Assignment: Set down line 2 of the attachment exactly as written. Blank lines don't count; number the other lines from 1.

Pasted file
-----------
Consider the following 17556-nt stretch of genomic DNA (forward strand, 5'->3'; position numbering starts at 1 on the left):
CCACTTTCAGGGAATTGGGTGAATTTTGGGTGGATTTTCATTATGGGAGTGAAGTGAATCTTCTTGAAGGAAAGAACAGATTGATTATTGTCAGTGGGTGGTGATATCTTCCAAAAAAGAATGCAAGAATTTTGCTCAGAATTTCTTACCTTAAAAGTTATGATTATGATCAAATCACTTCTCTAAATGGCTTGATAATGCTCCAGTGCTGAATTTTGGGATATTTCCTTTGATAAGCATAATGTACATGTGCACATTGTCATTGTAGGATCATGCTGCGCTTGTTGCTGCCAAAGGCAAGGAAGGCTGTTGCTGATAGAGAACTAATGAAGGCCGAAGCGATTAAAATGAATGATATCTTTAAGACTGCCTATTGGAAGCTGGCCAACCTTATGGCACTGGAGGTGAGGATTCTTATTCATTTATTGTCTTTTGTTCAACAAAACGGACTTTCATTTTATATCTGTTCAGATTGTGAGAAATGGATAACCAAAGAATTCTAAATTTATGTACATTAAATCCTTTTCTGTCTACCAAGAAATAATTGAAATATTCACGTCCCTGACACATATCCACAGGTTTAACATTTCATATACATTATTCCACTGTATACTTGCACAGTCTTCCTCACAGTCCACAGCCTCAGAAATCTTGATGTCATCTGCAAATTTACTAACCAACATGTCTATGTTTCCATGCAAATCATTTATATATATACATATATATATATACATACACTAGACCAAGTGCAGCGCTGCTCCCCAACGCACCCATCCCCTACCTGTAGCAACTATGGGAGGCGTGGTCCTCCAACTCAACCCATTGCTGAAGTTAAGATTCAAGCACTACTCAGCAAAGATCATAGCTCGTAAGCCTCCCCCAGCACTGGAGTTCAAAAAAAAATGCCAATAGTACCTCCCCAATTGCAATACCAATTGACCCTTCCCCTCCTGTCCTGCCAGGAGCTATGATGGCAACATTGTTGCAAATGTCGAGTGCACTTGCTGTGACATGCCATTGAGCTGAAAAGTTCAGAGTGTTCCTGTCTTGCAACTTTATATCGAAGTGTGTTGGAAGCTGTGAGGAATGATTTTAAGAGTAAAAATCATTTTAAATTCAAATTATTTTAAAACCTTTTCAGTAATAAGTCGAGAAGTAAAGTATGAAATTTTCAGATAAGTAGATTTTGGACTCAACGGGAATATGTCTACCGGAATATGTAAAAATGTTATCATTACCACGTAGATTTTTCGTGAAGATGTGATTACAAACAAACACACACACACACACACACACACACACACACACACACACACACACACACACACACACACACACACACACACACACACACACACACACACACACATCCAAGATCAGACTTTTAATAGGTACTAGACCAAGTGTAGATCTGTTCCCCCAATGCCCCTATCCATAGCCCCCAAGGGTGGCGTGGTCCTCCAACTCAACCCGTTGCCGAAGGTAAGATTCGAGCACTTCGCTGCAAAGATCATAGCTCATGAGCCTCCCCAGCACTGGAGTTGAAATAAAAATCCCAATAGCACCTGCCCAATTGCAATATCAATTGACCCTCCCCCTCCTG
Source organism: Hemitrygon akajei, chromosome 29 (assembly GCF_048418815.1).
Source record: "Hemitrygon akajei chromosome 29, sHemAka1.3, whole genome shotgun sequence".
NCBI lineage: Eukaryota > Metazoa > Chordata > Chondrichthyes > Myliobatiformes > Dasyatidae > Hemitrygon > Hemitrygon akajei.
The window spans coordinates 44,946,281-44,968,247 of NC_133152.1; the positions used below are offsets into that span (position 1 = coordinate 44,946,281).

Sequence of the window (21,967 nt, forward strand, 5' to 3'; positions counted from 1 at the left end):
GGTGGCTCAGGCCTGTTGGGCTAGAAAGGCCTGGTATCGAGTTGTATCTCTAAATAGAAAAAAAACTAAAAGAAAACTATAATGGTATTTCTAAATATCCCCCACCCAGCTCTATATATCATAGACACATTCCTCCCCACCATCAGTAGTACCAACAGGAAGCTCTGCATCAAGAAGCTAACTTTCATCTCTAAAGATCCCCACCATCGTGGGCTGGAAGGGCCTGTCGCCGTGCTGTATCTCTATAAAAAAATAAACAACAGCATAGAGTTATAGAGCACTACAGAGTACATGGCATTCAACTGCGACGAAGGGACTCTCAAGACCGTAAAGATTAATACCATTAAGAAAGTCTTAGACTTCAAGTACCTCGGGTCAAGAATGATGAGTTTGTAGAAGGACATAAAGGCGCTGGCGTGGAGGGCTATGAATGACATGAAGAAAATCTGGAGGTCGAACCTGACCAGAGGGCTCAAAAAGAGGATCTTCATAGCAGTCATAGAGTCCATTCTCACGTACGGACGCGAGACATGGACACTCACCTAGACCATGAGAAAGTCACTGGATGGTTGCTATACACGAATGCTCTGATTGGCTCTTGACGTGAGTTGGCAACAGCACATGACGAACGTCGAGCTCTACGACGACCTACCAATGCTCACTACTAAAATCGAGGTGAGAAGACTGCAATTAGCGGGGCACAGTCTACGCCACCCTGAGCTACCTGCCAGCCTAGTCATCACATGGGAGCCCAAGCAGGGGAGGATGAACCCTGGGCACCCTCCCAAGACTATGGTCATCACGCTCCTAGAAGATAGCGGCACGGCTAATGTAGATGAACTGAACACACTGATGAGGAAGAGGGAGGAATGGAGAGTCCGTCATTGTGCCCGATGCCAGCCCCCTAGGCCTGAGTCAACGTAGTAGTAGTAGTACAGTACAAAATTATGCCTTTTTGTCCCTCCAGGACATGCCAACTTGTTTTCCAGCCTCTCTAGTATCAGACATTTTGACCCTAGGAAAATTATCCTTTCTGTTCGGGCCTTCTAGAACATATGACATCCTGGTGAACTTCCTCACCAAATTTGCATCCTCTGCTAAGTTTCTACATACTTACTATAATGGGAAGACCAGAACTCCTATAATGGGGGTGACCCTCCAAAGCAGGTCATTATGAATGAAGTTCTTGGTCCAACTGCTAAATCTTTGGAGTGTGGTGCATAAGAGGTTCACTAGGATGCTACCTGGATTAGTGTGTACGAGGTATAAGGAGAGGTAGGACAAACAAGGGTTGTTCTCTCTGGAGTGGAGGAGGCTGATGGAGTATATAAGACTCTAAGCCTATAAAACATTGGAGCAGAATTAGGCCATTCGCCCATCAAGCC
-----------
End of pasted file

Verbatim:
CCACTTTCAGGGAATTGGGTGAATTTTGGGTGGATTTTCATTATGGGAGTGAAGTGAATCTTCTTGAAGGAAAGAACAGATTGATTATTGTCAGTGGGTGGTGATATCTTCCAAAAAAGAATGCAAGAATTTTGCTCAGAATTTCTTACCTTAAAAGTTATGATTATGATCAAATCACTTCTCTAAATGGCTTGATAATGCTCCAGTGCTGAATTTTGGGATATTTCCTTTGATAAGCATAATGTACATGTGCACATTGTCATTGTAGGATCATGCTGCGCTTGTTGCTGCCAAAGGCAAGGAAGGCTGTTGCTGATAGAGAACTAATGAAGGCCGAAGCGATTAAAATGAATGATATCTTTAAGACTGCCTATTGGAAGCTGGCCAACCTTATGGCACTGGAGGTGAGGATTCTTATTCATTTATTGTCTTTTGTTCAACAAAACGGACTTTCATTTTATATCTGTTCAGATTGTGAGAAATGGATAACCAAAGAATTCTAAATTTATGTACATTAAATCCTTTTCTGTCTACCAAGAAATAATTGAAATATTCACGTCCCTGACACATATCCACAGGTTTAACATTTCATATACATTATTCCACTGTATACTTGCACAGTCTTCCTCACAGTCCACAGCCTCAGAAATCTTGATGTCATCTGCAAATTTACTAACCAACATGTCTATGTTTCCATGCAAATCATTTATATATATACATATATATATATACATACACTAGACCAAGTGCAGCGCTGCTCCCCAACGCACCCATCCCCTACCTGTAGCAACTATGGGAGGCGTGGTCCTCCAACTCAACCCATTGCTGAAGTTAAGATTCAAGCACTACTCAGCAAAGATCATAGCTCGTAAGCCTCCCCCAGCACTGGAGTTCAAAAAAAAATGCCAATAGTACCTCCCCAATTGCAATACCAATTGACCCTTCCCCTCCTGTCCTGCCAGGAGCTATGATGGCAACATTGTTGCAAATGTCGAGTGCACTTGCTGTGACATGCCATTGAGCTGAAAAGTTCAGAGTGTTCCTGTCTTGCAACTTTATATCGAAGTGTGTTGGAAGCTGTGAGGAATGATTTTAAGAGTAAAAATCATTTTAAATTCAAATTATTTTAAAACCTTTTCAGTAATAAGTCGAGAAGTAAAGTATGAAATTTTCAGATAAGTAGATTTTGGACTCAACGGGAATATGTCTACCGGAATATGTAAAAATGTTATCATTACCACGTAGATTTTTCGTGAAGATGTGATTACAAACAAACACACACACACACACACACACACACACACACACACACACACACACACACACACACACACACACACACACACACACACACACACACACACACACATCCAAGATCAGACTTTTAATAGGTACTAGACCAAGTGTAGATCTGTTCCCCCAATGCCCCTATCCATAGCCCCCAAGGGTGGCGTGGTCCTCCAACTCAACCCGTTGCCGAAGGTAAGATTCGAGCACTTCGCTGCAAAGATCATAGCTCATGAGCCTCCCCAGCACTGGAGTTGAAATAAAAATCCCAATAGCACCTGCCCAATTGCAATATCAATTGACCCTCCCCCTCCTG